Judge Maurice Cobbs is not against half-naked girls...well, not as often as he'd like to be.
Our reviews of Benny Hill Complete And Unadulterated: The Hill's Angels Years: Set Four (1978-1981) (published January 31st, 2006), Benny Hill Complete And Unadulterated: The Naughty Early Years, Set One (1969-1971) (published September 6th, 2004), Benny Hill Complete And Unadulterated: The Naughty Early Years, Set Three (1975-1977) (published November 16th, 2005), and Benny Hill Complete And Unadulterated: The Naughty Early Years, Set Two (1972-1974) (published February 16th, 2005) are also available.
"Girls are like pianos. When they're not upright, they're grand."—Benny Hill
There has been a sort of a movement, from well-meaning but wrong-headed people, to 'rehabilitate' Benny Hill as something of a pioneer and comic genius. This is a mistake. No doubt it has resulted from a kind of a backlash against the ultra-P.C. Nazis that have been sweeping over the earth, tearing down all that once stood for awesomeness, ruining everything that once was guy cool—in this case, ripping apart Benny Hill as a misogynist and a chauvinist, completely ignoring the actual content of the man's work, which ranged from bawdy humor to delightful musical vaudeville to deft political commentary and yes, even into the realm of adolescent jiggling T&A. In point of fact, it was this gang of puritanical fascists that drove Benny off the air, eventually overwhelming Thames with a flood of complaints about the show's perceived sexism and smuttiness.
So it's understandable that some clearer-thinking individuals might want to rescue Benny Hill from being cast aside and ignored by touting the intellectual case for his body of work. Understandable, but misguided—we just shouldn't intellectualize Benny Hill. I'm not saying that the Saucy Boy isn't overdue some well-deserved respect (he most certainly is), but intellectualizing Benny Hill would kind of be missing the point. Making more of it than what it was intended to be would be ruining the magic. And besides, there's no need. It must be a source of continuing frustration to the P.C. crowd that Benny Hill remains enormously popular, not only in the UK but around the world, holding his own against the more 'acceptable' Monty Python or Spike Mulligan and, in his day, earning the admiration of comedy luminaries such as Charlie Chaplin. Benny Hill, like England herself, endures. So don't pick at it—just laugh. This is comedy in its purest form—dense with layers upon layers of wit and bawdy charm; great care went into crafting it so that appreciating it would be effortless. Don't insult Benny Hill's memory by taking him seriously.
Now you can not take the Saucy Boy seriously while watching Benny Hill: The Complete Megaset, The Thames Years 1969-1989. You read that right—twenty years' worth of The Benny Hill Show. Note that this isn't exactly the complete collected Benny Hill Show, which ran originally on BBC1 for 32 episodes (many of these unfortunately seem to be lost forever) and then on ATV for another nine before settling in at Thames for 58 episodes over two decades (that's what's collected here). Still, we're talking about 48 and a half hours worth of sketch comedy, off the wall songs, and vaudevillian shenanigans. (If you're wondering how 20 years of TV comedy adds up to less than 50 hours of material, keep in mind that Benny wrote every single bit of his own material.) And the girls are here too. Hill's Angels are probably the most iconic part of the show. Even if you've never actually seen an episode of The Benny Hill Show, you're probably at least familiar with the show's trademark segment, a homage to the golden era of silent comedy—a wild, sped-up, absurdly comic chase scene set to "Yakety Sax," that would see the Benny on the run from a parade of people he's offended, from policemen to priests and, of course, the ladies. Busty, leggy, scantily-clad ladies. Homina, homina!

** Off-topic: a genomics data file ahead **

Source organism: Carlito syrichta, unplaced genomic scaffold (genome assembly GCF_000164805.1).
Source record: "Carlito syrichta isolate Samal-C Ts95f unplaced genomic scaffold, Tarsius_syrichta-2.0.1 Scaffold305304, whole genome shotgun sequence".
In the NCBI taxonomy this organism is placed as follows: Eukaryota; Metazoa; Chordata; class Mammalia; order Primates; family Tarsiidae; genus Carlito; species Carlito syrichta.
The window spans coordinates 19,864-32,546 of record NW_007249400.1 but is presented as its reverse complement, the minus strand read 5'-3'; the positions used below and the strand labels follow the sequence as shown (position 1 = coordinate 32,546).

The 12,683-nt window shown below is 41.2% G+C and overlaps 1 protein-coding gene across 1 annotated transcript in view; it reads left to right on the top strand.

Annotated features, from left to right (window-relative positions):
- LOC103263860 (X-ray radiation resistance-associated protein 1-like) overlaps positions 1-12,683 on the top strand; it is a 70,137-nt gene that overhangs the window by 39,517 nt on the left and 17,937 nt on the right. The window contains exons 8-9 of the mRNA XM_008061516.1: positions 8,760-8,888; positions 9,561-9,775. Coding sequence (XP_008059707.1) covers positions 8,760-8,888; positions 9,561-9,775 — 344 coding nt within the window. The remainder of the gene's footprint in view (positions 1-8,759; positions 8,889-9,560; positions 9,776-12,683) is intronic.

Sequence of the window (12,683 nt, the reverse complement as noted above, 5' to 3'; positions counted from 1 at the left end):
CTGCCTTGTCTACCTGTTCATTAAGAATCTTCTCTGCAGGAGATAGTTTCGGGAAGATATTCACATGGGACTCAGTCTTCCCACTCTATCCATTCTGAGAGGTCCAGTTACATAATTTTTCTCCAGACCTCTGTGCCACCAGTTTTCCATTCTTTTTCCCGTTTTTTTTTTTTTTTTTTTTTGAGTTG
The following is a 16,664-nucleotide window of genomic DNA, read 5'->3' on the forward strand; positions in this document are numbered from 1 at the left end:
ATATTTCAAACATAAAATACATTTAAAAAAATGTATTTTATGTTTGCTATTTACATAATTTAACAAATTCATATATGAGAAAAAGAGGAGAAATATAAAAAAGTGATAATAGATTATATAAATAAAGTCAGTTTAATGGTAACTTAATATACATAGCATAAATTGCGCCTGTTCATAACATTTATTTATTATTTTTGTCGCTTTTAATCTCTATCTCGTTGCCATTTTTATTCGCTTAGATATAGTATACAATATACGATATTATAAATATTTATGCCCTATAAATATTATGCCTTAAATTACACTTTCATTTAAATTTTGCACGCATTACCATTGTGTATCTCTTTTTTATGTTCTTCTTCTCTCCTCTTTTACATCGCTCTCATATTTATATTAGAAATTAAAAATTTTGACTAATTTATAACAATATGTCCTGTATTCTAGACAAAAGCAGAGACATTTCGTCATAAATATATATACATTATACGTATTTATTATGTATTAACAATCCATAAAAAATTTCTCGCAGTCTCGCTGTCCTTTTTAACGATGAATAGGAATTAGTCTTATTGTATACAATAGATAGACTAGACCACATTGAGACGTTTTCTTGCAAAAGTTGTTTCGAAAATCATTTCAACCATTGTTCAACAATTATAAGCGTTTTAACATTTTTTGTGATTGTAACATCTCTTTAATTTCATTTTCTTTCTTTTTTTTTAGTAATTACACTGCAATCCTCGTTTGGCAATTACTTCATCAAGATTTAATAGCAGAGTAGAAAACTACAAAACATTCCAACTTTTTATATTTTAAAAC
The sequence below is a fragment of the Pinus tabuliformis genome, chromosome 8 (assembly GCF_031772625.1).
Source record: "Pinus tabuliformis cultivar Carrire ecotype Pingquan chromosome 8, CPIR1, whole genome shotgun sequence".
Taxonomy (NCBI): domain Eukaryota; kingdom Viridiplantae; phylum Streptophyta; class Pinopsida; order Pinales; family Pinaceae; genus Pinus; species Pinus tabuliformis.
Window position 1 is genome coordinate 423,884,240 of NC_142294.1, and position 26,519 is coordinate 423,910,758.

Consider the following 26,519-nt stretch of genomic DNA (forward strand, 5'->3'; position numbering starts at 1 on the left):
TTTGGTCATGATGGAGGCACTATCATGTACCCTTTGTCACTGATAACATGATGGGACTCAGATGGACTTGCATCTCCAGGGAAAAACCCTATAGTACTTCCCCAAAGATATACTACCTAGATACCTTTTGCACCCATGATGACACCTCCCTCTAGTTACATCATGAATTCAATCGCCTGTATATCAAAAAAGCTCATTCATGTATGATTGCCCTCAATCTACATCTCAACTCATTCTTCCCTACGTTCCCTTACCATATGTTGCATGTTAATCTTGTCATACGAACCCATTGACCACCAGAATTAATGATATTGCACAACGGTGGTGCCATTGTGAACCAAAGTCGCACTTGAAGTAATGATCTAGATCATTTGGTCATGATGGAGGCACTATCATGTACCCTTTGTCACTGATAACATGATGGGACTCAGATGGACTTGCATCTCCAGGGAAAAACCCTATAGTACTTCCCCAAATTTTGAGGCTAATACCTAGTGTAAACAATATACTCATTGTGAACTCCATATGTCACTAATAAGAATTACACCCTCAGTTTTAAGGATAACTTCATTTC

These full screen transfers look pretty good, considering the source material, though if you're expecting crystal clear picture and sound you'll likely be disappointed. The set is definitely watchable, though, and the audio is probably about as good as Dolby stereo mixed from a mono track is likely to be. Plus, A&E has assembled a darned nice collection of special features. "Benny Hill: The World's Favourite Clown" is rather special, as it's a behind-the-scenes look at Benny discussing his life and his work as he prepares to go in front of the cameras for what would turn out to be his last comedy spectacular. The "Benny Hill: Laughter and Controversy" episode of A&E's popular TV series Biography is an excellent complement to the set, detailing Benny's early struggles as he built his career until he was finally rewarded for his hard work with tremendous television success. "I Was A Hill's Angel" is a marvelous three-part featurette in which a number of the lovely ladies showcased on The Benny Hill Show share their memories of the man and of working with him on the show. And the absolute best included feature must be the inclusion of Benny's 1970 half-hour silent comedy masterpiece, "Eddie In August," a tour de force of slapstick that rivals anything ever created by Harold Lloyd or Buster Keaton. Plus, you'd better pay attention, because there actually will be a quiz afterwards—"The Benny Hill Cheeky Challenge Trivia Quiz," to be exact.
Not guilty—but extremely cheeky.
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